Wednesday, July 26, 2006

unthinkable thoughts


Scott Bronson's post over at Popcorn Popping bothers me. His refusal to accept that his writing was way off base bothers me. I know through experience that this will probably come home to bite him, and he will recognize his own ignorance.

These are pictures of my loved ones. The bottom is my husband and son, taken 6 weeks before they drowned.

As I sat in the hospital waiting room, surrounded by family, as the doctors were trying to save my son (my husband was already pronounced dead), I thought two things I would never have voiced:

"Give me back my husband, take my son."

"I'm afraid--I think the plane will crash." (They were life flighting Davey, he died before they got there) I still feel guilty for thinking of my own welfare, for the physical fear I had. I'd flown quite a lot before that. I didn't get on an airplane again for 18 years, after James died.

His is the top picture, taken two years before his death. What a sweet, sweet boy.

The unthinkable thoughts I had when the two Marines came to tell me that James had committed suicide were, "I wish he'd died in an accident, that I could think this was an act of God."

"I wish it were someone else's child. Take my sister's son."

"I won't have to worry about money. The military will pay for everything."

"That chicken salad looks so good."

I could go on. When those two boys were abducted and tortured and murdered by insurgents in Iraq early this month, I thought, "thank God he died before he went to Iraq."

But I never, not once, worried that anybody would pity me. My husband and I never had that discussion. I totally did not give a crap about that.

The fact that Scott so totally missed what he was trying to portray tells me that he was aiming for shock, not excellence in his writing.

12 comments:

Susan M said...

I hadn't bothered to read that piece until I just read your blog about it today. I knew from the title I wouldn't enjoy it.

But you made me curious so I went and read it. And all the comments. I'm kinda surprised they published it.

As for your own unthinkable thoughts, I'm sure you're not alone in thinking them. I've never talked to my mom about what went through her head when my sister died (unexpectedly, 7 months after my brother died of cancer), it's too painful for her to even really mention them very often.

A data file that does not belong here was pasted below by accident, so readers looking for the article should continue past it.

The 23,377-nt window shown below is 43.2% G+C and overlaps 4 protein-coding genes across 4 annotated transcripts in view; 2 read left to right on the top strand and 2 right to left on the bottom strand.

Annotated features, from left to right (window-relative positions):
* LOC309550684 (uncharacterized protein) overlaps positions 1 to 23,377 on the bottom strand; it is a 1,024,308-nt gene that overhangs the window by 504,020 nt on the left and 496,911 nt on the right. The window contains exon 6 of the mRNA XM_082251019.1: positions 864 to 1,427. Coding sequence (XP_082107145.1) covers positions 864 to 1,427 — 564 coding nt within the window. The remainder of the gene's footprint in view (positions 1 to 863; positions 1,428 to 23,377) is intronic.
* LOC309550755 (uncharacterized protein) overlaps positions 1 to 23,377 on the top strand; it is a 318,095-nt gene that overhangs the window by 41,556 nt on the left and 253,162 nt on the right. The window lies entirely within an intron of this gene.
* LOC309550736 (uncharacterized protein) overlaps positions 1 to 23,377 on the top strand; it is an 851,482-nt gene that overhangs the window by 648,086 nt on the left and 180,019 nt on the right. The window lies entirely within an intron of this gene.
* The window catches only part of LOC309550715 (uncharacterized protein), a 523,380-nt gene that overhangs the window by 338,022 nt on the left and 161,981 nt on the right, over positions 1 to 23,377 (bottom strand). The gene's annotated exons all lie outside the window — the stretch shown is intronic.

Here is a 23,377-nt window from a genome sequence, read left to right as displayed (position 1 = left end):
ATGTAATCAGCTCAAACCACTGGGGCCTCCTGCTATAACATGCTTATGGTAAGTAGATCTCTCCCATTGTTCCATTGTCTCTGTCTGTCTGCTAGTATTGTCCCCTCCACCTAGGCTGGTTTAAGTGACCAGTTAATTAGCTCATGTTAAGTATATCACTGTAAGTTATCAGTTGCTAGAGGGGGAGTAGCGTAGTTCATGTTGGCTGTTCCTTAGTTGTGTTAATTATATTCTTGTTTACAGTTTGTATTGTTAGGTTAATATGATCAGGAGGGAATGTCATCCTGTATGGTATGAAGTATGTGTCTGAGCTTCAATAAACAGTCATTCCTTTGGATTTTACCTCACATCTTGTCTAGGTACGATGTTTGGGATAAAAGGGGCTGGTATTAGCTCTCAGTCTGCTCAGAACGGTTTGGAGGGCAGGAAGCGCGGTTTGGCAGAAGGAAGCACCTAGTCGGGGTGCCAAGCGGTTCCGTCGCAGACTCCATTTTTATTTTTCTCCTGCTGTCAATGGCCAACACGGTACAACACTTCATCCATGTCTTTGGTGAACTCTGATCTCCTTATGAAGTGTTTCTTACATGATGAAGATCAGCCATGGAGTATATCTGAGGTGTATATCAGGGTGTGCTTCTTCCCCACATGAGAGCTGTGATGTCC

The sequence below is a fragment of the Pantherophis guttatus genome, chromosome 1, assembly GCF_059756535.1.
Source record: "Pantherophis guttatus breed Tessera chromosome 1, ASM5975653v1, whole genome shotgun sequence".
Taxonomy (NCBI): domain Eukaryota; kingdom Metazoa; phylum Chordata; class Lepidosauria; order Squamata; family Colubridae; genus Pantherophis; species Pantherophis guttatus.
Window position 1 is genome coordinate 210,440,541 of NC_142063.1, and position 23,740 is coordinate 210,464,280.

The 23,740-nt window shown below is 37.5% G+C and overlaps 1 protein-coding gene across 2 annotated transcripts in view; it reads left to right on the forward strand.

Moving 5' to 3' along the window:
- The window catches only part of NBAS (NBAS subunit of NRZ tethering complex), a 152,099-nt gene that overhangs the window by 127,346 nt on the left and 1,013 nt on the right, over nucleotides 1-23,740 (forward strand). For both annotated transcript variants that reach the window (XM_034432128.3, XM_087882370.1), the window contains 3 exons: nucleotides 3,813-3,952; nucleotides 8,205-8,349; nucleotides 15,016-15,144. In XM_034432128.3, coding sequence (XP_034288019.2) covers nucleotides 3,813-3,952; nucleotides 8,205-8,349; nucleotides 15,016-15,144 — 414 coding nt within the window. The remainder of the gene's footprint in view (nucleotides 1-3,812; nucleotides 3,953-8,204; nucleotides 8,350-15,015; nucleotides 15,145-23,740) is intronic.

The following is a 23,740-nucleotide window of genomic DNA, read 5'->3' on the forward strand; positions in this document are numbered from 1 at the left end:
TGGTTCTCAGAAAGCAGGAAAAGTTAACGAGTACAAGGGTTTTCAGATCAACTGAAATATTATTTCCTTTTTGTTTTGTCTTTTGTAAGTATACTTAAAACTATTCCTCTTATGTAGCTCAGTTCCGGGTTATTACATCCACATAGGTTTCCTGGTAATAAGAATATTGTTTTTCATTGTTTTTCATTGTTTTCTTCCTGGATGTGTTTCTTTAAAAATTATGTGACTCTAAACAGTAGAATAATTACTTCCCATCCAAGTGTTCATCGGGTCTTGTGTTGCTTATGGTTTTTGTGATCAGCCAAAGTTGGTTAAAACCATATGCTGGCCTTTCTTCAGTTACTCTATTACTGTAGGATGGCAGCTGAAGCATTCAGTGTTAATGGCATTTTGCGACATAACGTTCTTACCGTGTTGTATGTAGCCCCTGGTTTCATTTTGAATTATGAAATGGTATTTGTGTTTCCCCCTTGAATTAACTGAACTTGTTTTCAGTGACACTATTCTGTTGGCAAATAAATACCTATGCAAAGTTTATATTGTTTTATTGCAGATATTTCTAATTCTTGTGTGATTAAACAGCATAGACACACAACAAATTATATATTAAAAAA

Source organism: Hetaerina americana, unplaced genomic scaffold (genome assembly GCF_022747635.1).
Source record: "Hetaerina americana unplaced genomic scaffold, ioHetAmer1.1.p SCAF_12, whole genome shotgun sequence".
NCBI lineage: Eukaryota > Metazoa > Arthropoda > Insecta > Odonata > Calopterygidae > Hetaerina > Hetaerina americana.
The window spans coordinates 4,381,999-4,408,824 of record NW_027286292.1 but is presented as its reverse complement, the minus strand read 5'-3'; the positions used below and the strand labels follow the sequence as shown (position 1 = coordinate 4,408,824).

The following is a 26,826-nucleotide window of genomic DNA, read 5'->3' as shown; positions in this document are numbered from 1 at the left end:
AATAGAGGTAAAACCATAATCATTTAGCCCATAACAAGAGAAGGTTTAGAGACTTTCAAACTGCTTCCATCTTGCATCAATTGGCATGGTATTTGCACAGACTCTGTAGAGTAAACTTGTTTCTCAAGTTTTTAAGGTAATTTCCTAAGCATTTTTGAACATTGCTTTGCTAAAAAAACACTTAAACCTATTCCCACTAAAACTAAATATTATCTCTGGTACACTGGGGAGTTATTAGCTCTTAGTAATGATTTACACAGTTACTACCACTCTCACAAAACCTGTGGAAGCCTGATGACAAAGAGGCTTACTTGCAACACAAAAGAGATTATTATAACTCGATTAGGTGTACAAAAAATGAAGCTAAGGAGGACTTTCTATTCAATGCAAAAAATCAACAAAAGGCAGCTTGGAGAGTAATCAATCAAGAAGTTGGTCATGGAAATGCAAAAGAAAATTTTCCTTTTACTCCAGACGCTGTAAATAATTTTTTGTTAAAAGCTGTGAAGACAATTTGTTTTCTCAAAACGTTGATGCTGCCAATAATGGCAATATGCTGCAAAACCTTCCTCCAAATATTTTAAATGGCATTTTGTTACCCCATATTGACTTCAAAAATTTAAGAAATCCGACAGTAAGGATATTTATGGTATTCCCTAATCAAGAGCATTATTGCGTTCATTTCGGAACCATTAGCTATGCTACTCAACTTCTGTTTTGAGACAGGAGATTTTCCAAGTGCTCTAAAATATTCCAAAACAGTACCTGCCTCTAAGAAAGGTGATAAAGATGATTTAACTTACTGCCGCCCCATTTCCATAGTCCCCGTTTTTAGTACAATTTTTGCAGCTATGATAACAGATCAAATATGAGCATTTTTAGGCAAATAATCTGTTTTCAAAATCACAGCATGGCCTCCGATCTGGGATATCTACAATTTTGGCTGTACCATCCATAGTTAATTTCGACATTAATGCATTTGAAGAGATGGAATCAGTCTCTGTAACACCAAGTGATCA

I knew a woman once who was responsible for the death of her own child--completely accidental and beyond her control, no way she could've stopped it. Some people in the ward had the attitude that she should just get over it already. I thought she was lucky not to be in a rubber room somewhere.

Stephen said...

Bless your heart.

The insanity of intense grief leaves us with only the unspeakable, after everything else fails.

Barb said...

I could not see the lower picture very clearly. The top picture of James is very clear and he is a fine looking man who looks very kind. There are no correct thoughts during tragedy. Just coping as it is impossible to sort out.

Deborah said...

Annegb: I'm always struck by your *candor* -- whether it be humor or raw grief. Thank you.

Rosalynde said...

Princes every one, anne.

Stephen said...

btw, for a much better story involving grief:

http://www.aikidoschools.com/terrydobsonstory/

(compare this to the Popcorn one).

annegb said...

Yeah, that's good writing. Too bad Scott isn't hearing what we're saying.

Susan, I don't know how your mother survived. Perhaps she hasn't really.

I still cry almost every day, privately when some little memory is triggered.

My children died because of things I did. That's the hardest thing to live with.

Barb, that lower picture looks sort of foggy like that up close, as well. I had those photos developed after they died. I lost the rest of them. One was a picture of a pregnant me and Davey. Another was the only picture I had of David holding James, and another of Davey kissing James, just after he was born. I was bereft that I lost them.

Barb said...

I clicked on the lower picture to magnify better.

I did not read the article on Popcorn Popping. I do not plan to do so.

I am so glad that you are so open about your grief. It is important for people to know that even with a knowledge of the Gospel that hearts can ache.

Starfoxy said...

I cannot even imagine.

Guy Murray said...

Annegb: So sorry to hear of your earlier tragedies. It's unfortunate there are those in this world who do things to make other's feel pain

Proud Daughter of Eve said...

Unthinkable thoughts, unimaginable loss and incoherent responses. It feels so impossible to know what to say in the face of such tragedies. In light of those, I'm totally amazed that you could stand to read "Cage of Stars." I don't know that I would have been able to.

As for the story on Popcorn Popping, I didn't like it either. It seemed shallow and a bit on the pretentious side. I was more strongly affected by the death of my dog than those characters were by the potential death of their child.

annegb said...

Eve, you know with Cage of Stars, I didn't relate to the mother, who I felt wasn't realistic, but with the murderer, with his anguish and regret.

Thanks you guys, for your comments. I loved that you called my men princes, Rosalynde. They were indeed.

You know, tell the truth, I think both times the thing I thought over and over was, "oh my God." It sounds like cussing, but it was more a prayer.